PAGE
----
Not So Pointless Fancy Forks

Sadly, I am not fancy enough to have realized there were so many types of forks before making this blog post. Though, now that I have learned about special forks and their purposes, I see how it is helpful to have many types of forks especially in a multi-course meal. Forks usually have one to four tines, points of the fork. Forks can also be different shapes and sizes. These differences may seem arbitrary, but really, they are useful.

The first type of fork is the salad fork. This fork has a wider left prong so it can easily cut the components of the salad. This is useful because sometimes ingredients such as baby tomatoes are in salads and even though some people like to eat them whole, others may want to cut it in half. The salad fork removes the need for a knife, but still lets the user may their salad into edible portions. The salad fork is also longer than normal forks. This is so that it can be paired with a salad spoon in order to easily toss the salad. The salad fork is also made to be a strong fork by having connected center tines so that it can handle all the many ingredients in salad. The salad spoon enables simpler and more delicious salad eating.

Salad fork

The second type of fork is the fish fork. This fork is special because its left tine is slightly larger than the other tines. There also will be a notch on the side of the fork. The purpose of both of these details is to allow the user to remove the bones and skin from their fish using the left tine. This can completely remove the need for a knife when eating softer fishes. This allows the user to have to deal with less utensils and eat their fish easily.

Fish fork

The final type of fork is the oyster fork. This fork has three tines and is very small. The left tine is wider than the rest in order to disconnect the oyster from its shell. Also, this fork is the perfect size to pick up small seafood, such as oysters. It is able to fit inside the shell in order to remove the meat.

Oyster fork

Overall, all these forks have been designed for specific purposes. This directly involves human factors engineering because when these products were made the user was definitely in mind. The way that they have small features that make them do tasks that correlate with their food is exactly what human factors is about. Also, how they’re able to eliminate the use of a knife in many situations.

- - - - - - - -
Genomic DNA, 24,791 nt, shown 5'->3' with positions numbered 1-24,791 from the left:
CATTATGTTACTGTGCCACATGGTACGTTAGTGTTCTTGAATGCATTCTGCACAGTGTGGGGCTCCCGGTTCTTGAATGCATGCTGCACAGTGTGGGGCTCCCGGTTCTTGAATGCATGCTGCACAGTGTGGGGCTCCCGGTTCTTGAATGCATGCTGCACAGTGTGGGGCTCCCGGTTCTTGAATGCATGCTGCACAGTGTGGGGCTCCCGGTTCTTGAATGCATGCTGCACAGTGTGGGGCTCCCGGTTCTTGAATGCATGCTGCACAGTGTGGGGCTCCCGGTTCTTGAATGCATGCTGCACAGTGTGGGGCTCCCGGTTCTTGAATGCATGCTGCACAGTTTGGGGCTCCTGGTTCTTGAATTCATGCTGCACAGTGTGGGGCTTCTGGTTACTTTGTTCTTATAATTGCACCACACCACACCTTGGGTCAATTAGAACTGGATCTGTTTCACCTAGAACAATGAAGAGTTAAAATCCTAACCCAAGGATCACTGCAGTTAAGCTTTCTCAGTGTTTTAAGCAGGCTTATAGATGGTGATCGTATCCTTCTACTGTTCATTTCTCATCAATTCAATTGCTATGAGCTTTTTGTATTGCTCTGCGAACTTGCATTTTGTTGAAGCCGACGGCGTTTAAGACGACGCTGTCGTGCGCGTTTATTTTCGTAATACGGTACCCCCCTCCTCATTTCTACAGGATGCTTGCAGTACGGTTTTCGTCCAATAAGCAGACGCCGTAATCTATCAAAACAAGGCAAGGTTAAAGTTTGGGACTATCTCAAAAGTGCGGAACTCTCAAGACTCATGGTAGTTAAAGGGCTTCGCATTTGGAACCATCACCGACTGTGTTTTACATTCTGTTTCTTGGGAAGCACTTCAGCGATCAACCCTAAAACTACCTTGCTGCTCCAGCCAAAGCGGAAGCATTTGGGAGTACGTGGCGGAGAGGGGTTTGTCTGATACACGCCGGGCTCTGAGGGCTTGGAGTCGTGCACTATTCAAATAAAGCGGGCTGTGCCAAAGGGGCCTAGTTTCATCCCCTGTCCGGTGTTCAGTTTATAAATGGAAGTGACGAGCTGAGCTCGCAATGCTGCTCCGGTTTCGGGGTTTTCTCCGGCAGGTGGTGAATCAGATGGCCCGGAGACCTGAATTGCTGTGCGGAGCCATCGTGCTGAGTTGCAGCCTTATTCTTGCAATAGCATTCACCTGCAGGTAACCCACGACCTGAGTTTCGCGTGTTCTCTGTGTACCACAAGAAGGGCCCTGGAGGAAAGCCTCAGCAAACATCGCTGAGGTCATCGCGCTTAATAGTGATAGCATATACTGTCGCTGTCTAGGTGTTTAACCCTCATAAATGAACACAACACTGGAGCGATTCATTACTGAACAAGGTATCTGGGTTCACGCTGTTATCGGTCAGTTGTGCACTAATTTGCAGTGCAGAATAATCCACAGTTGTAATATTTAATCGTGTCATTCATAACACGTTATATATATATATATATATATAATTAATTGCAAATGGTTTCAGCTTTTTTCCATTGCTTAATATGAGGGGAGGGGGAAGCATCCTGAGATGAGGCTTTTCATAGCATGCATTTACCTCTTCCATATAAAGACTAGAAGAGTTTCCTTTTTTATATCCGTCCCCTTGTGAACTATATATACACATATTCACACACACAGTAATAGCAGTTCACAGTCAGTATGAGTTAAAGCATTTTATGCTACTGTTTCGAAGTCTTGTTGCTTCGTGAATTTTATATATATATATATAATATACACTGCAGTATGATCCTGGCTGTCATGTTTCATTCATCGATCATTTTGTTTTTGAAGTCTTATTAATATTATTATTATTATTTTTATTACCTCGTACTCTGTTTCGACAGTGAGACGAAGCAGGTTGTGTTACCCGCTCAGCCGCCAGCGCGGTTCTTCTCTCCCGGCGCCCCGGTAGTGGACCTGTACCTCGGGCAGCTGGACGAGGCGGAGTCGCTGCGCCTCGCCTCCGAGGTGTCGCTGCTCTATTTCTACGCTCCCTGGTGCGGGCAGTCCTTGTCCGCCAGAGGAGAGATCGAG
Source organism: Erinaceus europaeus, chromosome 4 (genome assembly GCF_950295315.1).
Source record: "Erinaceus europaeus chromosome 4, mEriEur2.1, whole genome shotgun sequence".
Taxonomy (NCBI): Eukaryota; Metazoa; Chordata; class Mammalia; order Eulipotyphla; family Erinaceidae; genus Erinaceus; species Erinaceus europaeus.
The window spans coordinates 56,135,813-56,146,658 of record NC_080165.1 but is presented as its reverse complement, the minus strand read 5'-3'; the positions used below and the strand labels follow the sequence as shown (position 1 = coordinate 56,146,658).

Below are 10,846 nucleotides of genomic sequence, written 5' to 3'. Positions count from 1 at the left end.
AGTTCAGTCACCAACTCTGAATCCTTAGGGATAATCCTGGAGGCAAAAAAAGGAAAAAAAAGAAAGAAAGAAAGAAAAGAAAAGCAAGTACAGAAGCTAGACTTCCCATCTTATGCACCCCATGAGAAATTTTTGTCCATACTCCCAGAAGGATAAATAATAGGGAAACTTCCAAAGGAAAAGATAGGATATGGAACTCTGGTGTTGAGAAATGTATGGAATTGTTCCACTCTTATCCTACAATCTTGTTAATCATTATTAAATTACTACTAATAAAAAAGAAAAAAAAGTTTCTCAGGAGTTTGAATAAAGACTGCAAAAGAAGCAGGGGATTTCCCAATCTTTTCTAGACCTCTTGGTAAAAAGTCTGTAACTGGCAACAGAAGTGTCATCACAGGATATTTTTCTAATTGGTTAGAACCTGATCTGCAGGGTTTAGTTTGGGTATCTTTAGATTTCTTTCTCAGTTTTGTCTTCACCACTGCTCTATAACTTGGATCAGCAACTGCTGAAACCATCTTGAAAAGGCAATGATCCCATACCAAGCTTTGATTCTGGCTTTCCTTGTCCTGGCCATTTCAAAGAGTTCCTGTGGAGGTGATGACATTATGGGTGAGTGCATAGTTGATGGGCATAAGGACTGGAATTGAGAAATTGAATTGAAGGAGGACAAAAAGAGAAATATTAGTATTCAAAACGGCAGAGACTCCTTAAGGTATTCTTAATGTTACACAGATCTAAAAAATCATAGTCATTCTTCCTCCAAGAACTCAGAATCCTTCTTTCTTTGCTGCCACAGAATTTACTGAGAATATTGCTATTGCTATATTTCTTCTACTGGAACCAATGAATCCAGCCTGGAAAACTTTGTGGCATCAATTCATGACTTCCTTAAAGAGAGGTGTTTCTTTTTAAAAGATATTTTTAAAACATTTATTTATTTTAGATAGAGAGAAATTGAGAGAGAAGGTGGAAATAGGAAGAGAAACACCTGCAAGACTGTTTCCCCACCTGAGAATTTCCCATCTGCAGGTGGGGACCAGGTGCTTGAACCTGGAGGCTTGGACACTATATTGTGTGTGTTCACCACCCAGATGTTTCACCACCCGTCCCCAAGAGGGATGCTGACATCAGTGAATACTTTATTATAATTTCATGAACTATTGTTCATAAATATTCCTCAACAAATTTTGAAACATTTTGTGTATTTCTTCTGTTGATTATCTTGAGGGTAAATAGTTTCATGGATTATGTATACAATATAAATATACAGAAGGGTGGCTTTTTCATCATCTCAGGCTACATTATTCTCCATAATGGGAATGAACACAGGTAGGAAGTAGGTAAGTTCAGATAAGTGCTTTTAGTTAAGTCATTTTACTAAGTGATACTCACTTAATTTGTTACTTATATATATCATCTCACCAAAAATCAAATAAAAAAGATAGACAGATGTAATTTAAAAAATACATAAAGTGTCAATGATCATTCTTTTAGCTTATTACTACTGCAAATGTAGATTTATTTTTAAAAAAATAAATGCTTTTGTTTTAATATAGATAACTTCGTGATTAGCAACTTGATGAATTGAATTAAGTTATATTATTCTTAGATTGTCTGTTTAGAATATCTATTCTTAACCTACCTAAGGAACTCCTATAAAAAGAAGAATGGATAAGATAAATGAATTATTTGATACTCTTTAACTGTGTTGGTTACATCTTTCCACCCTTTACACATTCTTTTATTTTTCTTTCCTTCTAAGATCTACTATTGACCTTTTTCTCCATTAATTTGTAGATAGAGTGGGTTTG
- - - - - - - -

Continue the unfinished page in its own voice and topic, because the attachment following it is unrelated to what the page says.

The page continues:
Another way these fork designs relate to human factors is through their size. Anthropometrics is involved in designing these forks. The oyster fork, for example, is small so that is can easily be held by one’s finger tips since not a lot of force is needed to hold oysters. There were measurements involved in deciding what the size should be in the grasp. Overall, many human factors aspects were taken into creating these forks and they are actually purposeful.


Desimone, M., & Jensson, J. (2015, December 10). Fork Primer | When, Why and How to Use Different Forks. Retrieved April 05, 2018, from

Lininger, M. (n.d.). Forks. Retrieved April 06, 2018, from

4 thoughts on “Not So Pointless Fancy Forks

  1. I knew that there were different types of forks, but besides differences of overall size, I didn’t know any specific differentiations between the types of forks. I still don’t see a large utility in the difference types: besides minor improvements, I feel like a regular fork would be more that sufficient in most all scenarios.

  2. Personally I want to applaud the design and adaptation of the salad fork. Because normal forks just cannot really deal with most of the green ingredients in the salad as it cannot penetrates the leaves and people can only use it as a spoon which is very inconvenient. It will also make a mess when one is trying to get a cherry tomato in his or her mouth: since the tips are not specifically designed to be sharp enough and the tomato will burse and perhaps get on one’s clothes. Making detailed changes to existing designs to eliminate some problems is a great way to better human experiences.

  3. I really enjoyed reading your blog post! I have seen all of these forks before but did not know what the purpose of the differing details were. When reading your post, I thought of the invention of the spork. The spork not only makes eating with utensils easier, it also eliminates a lot of plastic waste. I think it would be really cool if you did a post about them because I want to know more!

  4. I never knew all of these forks had specific uses! Before, I thought they were all just designed to look pleasing. It’s interesting how these tiny changes in the design can drastically change its’ function and use of the entire fork.

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